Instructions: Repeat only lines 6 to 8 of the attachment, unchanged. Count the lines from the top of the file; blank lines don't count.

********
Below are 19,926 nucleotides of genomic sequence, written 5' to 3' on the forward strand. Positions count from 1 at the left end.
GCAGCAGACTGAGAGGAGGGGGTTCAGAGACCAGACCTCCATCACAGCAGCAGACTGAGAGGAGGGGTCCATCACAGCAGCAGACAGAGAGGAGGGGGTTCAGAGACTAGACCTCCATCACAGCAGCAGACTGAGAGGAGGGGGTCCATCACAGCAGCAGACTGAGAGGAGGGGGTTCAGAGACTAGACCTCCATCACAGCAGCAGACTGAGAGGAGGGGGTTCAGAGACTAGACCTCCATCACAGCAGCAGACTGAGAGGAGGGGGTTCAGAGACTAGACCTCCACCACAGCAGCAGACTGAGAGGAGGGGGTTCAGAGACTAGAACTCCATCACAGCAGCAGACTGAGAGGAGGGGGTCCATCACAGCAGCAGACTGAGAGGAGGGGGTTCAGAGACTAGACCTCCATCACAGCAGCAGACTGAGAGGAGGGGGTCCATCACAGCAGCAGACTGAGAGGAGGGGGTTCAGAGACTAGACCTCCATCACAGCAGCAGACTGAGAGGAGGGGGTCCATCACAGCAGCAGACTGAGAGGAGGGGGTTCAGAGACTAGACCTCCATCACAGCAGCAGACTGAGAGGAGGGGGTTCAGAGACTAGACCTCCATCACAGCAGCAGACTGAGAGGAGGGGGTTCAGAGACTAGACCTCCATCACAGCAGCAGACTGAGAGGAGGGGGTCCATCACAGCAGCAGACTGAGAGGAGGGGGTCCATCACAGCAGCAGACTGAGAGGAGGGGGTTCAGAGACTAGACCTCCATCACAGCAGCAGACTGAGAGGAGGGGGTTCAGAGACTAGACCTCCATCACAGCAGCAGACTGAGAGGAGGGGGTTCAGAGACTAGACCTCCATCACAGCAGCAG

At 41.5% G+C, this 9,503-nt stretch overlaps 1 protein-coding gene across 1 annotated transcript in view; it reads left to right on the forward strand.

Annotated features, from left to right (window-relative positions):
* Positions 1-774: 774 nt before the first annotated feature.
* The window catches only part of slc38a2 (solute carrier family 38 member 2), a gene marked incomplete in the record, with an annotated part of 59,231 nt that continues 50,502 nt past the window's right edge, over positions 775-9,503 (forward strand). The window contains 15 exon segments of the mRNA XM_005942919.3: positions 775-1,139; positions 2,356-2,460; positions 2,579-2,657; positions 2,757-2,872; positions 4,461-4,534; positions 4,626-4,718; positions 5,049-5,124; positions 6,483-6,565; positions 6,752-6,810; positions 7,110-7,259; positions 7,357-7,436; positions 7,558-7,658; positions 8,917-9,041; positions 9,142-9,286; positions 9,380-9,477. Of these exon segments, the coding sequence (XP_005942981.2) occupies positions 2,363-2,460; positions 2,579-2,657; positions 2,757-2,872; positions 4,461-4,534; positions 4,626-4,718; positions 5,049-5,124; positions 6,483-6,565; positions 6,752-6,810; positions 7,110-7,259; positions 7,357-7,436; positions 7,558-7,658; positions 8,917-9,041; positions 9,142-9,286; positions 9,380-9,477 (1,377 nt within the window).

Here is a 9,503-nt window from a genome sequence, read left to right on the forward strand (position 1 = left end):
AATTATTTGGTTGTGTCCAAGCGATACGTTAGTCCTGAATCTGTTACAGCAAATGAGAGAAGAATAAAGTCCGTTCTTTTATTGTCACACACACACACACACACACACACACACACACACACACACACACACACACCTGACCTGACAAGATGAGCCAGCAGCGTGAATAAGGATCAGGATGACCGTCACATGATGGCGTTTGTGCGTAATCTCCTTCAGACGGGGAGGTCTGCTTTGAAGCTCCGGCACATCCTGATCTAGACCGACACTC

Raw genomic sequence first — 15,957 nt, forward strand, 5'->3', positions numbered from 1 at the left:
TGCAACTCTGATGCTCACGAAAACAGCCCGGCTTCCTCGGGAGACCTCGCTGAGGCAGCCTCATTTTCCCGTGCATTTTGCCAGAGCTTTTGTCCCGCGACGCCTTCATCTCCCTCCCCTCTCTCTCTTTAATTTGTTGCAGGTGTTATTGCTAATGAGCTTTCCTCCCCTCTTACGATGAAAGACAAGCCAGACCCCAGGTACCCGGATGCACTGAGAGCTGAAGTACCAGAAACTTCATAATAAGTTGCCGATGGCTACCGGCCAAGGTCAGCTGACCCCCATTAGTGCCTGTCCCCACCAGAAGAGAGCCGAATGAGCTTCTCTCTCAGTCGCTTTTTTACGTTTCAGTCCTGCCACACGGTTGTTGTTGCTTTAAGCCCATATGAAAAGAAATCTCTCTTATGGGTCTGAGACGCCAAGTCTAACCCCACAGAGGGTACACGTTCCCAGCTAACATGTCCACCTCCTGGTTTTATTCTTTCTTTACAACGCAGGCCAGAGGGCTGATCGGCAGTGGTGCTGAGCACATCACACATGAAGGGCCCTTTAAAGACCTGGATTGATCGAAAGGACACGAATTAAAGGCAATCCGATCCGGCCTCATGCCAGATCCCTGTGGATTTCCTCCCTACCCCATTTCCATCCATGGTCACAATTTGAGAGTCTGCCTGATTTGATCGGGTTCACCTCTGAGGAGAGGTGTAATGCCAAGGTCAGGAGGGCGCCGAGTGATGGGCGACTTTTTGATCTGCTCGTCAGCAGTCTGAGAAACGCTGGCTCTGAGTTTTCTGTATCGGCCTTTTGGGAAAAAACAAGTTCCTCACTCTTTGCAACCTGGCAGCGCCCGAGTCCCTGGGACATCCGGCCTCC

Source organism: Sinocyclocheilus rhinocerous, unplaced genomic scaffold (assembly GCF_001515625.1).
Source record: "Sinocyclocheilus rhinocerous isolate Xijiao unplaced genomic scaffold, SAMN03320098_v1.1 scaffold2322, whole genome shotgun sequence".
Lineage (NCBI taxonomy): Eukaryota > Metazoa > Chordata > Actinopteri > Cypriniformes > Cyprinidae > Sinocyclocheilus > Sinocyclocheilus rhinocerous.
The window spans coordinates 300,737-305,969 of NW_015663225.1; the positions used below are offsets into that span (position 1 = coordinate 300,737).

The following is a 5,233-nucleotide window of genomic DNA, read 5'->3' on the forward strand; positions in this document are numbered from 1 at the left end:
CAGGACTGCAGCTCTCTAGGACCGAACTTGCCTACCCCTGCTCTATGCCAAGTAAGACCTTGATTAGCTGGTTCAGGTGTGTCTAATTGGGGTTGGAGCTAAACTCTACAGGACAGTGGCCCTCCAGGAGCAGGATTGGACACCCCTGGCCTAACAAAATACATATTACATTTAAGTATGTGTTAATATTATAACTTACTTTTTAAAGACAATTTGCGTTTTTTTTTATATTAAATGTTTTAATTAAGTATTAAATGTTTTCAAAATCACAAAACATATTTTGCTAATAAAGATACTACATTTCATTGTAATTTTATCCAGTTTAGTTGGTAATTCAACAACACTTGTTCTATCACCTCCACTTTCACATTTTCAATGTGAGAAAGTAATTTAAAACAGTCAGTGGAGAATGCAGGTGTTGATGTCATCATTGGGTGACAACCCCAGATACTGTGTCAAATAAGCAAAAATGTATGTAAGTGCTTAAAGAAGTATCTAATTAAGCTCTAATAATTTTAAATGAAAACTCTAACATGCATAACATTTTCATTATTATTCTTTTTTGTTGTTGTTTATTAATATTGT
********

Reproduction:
* The window catches only part of slc38a2 (solute carrier family 38 member 2), a gene marked incomplete in the record, with an annotated part of 59,231 nt that continues 50,502 nt past the window's right edge, over positions 775-9,503 (forward strand). The window contains 15 exon segments of the mRNA XM_005942919.3: positions 775-1,139; positions 2,356-2,460; positions 2,579-2,657; positions 2,757-2,872; positions 4,461-4,534; positions 4,626-4,718; positions 5,049-5,124; positions 6,483-6,565; positions 6,752-6,810; positions 7,110-7,259; positions 7,357-7,436; positions 7,558-7,658; positions 8,917-9,041; positions 9,142-9,286; positions 9,380-9,477. Of these exon segments, the coding sequence (XP_005942981.2) occupies positions 2,363-2,460; positions 2,579-2,657; positions 2,757-2,872; positions 4,461-4,534; positions 4,626-4,718; positions 5,049-5,124; positions 6,483-6,565; positions 6,752-6,810; positions 7,110-7,259; positions 7,357-7,436; positions 7,558-7,658; positions 8,917-9,041; positions 9,142-9,286; positions 9,380-9,477 (1,377 nt within the window).

Here is a 9,503-nt window from a genome sequence, read left to right on the forward strand (position 1 = left end):
AATTATTTGGTTGTGTCCAAGCGATACGTTAGTCCTGAATCTGTTACAGCAAATGAGAGAAGAATAAAGTCCGTTCTTTTATTGTCACACACACACACACACACACACACACACACACACACACACACACACACACCTGACCTGACAAGATGAGCCAGCAGCGTGAATAAGGATCAGGATGACCGTCACATGATGGCGTTTGTGCGTAATCTCCTTCAGACGGGGAGGTCTGCTTTGAAGCTCCGGCACATCCTGATCTAGACCGACACTC